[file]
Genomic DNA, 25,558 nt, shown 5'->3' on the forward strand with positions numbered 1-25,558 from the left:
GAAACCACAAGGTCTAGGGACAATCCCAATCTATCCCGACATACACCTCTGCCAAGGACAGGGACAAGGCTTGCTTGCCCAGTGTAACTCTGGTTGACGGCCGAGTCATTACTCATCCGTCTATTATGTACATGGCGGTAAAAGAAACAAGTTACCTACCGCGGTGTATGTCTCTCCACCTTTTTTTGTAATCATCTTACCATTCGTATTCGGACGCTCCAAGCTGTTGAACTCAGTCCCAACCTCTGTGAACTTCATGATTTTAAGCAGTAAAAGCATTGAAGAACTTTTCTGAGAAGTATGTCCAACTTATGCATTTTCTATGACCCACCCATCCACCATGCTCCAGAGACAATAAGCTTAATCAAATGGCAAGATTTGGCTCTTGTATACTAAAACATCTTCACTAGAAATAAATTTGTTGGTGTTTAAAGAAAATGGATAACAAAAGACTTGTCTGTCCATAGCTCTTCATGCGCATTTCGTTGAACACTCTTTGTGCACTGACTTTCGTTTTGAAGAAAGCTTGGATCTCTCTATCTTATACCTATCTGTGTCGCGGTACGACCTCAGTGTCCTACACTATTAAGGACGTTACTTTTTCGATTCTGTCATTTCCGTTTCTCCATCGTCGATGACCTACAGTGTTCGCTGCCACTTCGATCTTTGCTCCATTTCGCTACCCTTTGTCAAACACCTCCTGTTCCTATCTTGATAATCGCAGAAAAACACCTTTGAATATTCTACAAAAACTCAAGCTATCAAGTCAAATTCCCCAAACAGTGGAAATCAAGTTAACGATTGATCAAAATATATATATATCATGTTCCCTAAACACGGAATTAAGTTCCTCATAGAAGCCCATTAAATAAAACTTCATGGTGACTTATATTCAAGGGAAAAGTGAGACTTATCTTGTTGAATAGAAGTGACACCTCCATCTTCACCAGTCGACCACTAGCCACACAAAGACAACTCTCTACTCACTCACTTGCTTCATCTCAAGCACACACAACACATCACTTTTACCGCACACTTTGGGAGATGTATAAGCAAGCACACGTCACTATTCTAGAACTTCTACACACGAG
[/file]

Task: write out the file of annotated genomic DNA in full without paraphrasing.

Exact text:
Genomic DNA, 25,558 nt, shown 5'->3' on the forward strand with positions numbered 1-25,558 from the left:
GAAACCACAAGGTCTAGGGACAATCCCAATCTATCCCGACATACACCTCTGCCAAGGACAGGGACAAGGCTTGCTTGCCCAGTGTAACTCTGGTTGACGGCCGAGTCATTACTCATCCGTCTATTATGTACATGGCGGTAAAAGAAACAAGTTACCTACCGCGGTGTATGTCTCTCCACCTTTTTTTGTAATCATCTTACCATTCGTATTCGGACGCTCCAAGCTGTTGAACTCAGTCCCAACCTCTGTGAACTTCATGATTTTAAGCAGTAAAAGCATTGAAGAACTTTTCTGAGAAGTATGTCCAACTTATGCATTTTCTATGACCCACCCATCCACCATGCTCCAGAGACAATAAGCTTAATCAAATGGCAAGATTTGGCTCTTGTATACTAAAACATCTTCACTAGAAATAAATTTGTTGGTGTTTAAAGAAAATGGATAACAAAAGACTTGTCTGTCCATAGCTCTTCATGCGCATTTCGTTGAACACTCTTTGTGCACTGACTTTCGTTTTGAAGAAAGCTTGGATCTCTCTATCTTATACCTATCTGTGTCGCGGTACGACCTCAGTGTCCTACACTATTAAGGACGTTACTTTTTCGATTCTGTCATTTCCGTTTCTCCATCGTCGATGACCTACAGTGTTCGCTGCCACTTCGATCTTTGCTCCATTTCGCTACCCTTTGTCAAACACCTCCTGTTCCTATCTTGATAATCGCAGAAAAACACCTTTGAATATTCTACAAAAACTCAAGCTATCAAGTCAAATTCCCCAAACAGTGGAAATCAAGTTAACGATTGATCAAAATATATATATATCATGTTCCCTAAACACGGAATTAAGTTCCTCATAGAAGCCCATTAAATAAAACTTCATGGTGACTTATATTCAAGGGAAAAGTGAGACTTATCTTGTTGAATAGAAGTGACACCTCCATCTTCACCAGTCGACCACTAGCCACACAAAGACAACTCTCTACTCACTCACTTGCTTCATCTCAAGCACACACAACACATCACTTTTACCGCACACTTTGGGAGATGTATAAGCAAGCACACGTCACTATTCTAGAACTTCTACACACGAG